Bebbington is a well-respected British historian. He has written a few books on the topic of evangelicalism in Great Britain and in America. This volume is an attempt to put into writing what he has taught on numerous occasions. Bebbington takes the reader through several topics driving toward an understanding of what it means to be a Baptist.
Bebbington argues that Baptists originally had three main ideas: believer’s baptism; a regenerate, gathered church; and the ability of the Christian to self-rule. Through the centuries the Baptists have fractured over various issues such as particular vs. general redemption, evangelical cooperation, and most divisively, theological accommodation to the spirit of the age.
Baptists have grown internationally and have been shaped by and are shaping culture. Bebbington argues that the three main ideas of Baptists do not characterize all who would call themselves Baptist while also excluding those who are not Baptist. Bebbington’s conclusion, then, is that Baptist identity “may elude definition. It is perhaps enough that, over the generations, Baptists have conscientiously attempted, with varying degrees of success, to embody the gospel in their cultures” (285).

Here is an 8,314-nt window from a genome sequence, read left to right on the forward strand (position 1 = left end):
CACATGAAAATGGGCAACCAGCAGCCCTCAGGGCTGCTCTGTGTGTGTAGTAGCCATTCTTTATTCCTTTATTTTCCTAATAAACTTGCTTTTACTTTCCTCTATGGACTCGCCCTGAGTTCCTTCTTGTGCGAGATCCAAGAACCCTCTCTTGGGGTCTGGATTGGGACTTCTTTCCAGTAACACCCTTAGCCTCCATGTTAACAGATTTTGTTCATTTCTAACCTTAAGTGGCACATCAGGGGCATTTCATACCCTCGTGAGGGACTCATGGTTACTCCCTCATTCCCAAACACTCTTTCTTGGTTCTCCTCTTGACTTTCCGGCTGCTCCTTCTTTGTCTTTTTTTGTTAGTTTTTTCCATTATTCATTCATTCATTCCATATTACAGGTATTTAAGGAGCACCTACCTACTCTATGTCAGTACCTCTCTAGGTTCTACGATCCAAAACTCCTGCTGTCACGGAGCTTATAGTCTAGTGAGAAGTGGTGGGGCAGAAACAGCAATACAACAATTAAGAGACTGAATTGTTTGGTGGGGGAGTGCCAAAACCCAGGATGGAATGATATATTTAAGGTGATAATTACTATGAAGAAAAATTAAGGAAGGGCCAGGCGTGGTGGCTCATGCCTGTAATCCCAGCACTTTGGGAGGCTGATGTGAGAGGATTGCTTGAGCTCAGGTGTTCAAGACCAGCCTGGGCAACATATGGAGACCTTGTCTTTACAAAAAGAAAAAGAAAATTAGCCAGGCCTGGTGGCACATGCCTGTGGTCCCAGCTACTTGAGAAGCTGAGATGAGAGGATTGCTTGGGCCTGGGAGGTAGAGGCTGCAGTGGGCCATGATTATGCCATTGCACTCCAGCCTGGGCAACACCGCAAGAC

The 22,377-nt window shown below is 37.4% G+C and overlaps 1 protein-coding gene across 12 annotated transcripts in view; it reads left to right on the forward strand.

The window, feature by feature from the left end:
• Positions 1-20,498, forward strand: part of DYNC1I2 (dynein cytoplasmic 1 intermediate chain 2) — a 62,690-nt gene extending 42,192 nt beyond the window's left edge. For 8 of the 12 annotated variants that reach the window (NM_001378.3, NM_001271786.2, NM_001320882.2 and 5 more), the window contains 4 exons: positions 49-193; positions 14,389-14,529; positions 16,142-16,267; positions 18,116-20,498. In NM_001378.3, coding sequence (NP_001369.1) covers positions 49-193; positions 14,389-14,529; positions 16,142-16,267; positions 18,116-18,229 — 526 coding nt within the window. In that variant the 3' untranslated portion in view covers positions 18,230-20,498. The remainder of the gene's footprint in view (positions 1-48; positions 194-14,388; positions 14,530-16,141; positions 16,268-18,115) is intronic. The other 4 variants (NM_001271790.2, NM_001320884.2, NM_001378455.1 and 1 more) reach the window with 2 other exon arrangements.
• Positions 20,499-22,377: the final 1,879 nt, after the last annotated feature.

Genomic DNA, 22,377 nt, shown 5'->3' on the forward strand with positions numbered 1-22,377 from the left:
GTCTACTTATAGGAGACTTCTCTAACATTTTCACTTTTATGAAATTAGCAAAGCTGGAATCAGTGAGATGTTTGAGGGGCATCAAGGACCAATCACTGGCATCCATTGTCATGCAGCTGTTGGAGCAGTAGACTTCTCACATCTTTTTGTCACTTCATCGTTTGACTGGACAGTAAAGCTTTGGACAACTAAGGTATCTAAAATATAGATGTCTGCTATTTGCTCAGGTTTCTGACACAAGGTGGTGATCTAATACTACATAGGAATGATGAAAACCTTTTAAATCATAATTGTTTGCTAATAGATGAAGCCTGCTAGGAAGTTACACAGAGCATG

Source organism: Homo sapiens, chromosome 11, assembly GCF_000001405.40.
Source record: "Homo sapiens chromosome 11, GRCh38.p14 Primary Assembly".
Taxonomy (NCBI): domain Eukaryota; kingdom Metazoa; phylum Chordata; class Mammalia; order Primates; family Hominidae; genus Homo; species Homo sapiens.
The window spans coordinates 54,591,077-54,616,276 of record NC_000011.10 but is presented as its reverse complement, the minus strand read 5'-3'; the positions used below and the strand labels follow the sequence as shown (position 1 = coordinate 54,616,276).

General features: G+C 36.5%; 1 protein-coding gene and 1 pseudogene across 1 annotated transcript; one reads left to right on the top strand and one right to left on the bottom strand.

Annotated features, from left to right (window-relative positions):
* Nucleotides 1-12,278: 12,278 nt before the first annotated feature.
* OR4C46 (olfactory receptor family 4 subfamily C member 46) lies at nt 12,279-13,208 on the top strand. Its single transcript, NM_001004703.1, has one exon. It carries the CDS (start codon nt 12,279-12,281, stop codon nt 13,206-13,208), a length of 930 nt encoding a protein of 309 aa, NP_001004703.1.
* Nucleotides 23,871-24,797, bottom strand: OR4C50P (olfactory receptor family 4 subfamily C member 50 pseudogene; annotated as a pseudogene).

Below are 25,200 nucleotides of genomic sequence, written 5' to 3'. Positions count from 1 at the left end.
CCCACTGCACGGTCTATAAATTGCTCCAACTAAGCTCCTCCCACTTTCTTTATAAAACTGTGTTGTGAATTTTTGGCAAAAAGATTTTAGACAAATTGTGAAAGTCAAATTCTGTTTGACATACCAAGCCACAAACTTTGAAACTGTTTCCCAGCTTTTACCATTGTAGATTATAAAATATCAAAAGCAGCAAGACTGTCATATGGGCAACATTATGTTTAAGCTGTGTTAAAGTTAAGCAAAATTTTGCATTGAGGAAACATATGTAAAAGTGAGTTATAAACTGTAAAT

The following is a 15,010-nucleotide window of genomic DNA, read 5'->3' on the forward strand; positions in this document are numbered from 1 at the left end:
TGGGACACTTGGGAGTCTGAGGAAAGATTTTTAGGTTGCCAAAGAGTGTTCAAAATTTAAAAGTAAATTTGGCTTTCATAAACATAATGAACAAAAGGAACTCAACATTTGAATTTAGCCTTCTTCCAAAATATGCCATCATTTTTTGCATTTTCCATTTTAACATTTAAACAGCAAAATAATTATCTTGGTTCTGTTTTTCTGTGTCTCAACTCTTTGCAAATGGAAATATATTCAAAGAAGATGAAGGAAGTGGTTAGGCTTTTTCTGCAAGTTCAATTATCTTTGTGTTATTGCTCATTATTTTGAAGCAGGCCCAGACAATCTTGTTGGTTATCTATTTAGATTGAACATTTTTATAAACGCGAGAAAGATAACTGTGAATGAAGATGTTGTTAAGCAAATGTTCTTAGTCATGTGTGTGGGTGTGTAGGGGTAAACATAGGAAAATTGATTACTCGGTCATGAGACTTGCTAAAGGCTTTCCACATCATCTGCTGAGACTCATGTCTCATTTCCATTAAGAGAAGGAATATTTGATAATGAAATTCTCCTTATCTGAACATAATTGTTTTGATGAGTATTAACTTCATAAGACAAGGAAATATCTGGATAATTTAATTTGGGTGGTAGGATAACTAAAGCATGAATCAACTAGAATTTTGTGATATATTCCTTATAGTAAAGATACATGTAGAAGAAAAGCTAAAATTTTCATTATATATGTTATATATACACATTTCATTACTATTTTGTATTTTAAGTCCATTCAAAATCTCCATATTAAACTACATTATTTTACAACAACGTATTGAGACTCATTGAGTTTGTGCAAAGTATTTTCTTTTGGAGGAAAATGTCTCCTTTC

The book is an enjoyable read in Baptist history, theology, and historiography. I would counter-argue that Baptist identity can be found in those original Baptist ideas such as believer’s Baptism, regenerate church membership, and soul liberty. These Baptist ideas are important and are the center of our heritage.